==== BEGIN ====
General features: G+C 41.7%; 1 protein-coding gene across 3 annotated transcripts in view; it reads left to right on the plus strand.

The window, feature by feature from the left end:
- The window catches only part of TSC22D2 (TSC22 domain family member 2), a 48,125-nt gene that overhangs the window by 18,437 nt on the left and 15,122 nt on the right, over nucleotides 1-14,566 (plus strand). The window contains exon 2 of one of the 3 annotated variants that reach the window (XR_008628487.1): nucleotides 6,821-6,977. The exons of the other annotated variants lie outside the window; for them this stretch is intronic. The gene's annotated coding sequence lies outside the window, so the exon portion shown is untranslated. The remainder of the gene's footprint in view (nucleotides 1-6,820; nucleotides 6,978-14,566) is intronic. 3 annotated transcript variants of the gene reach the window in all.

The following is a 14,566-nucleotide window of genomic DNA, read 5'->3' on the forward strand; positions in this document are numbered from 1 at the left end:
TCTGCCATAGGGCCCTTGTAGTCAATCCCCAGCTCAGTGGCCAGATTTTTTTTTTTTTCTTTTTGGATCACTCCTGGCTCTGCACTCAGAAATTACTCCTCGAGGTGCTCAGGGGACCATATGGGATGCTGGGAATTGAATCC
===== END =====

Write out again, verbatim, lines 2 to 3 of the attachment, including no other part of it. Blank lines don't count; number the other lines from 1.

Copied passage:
The window, feature by feature from the left end:
- The window catches only part of TSC22D2 (TSC22 domain family member 2), a 48,125-nt gene that overhangs the window by 18,437 nt on the left and 15,122 nt on the right, over nucleotides 1-14,566 (plus strand). The window contains exon 2 of one of the 3 annotated variants that reach the window (XR_008628487.1): nucleotides 6,821-6,977. The exons of the other annotated variants lie outside the window; for them this stretch is intronic. The gene's annotated coding sequence lies outside the window, so the exon portion shown is untranslated. The remainder of the gene's footprint in view (nucleotides 1-6,820; nucleotides 6,978-14,566) is intronic. 3 annotated transcript variants of the gene reach the window in all.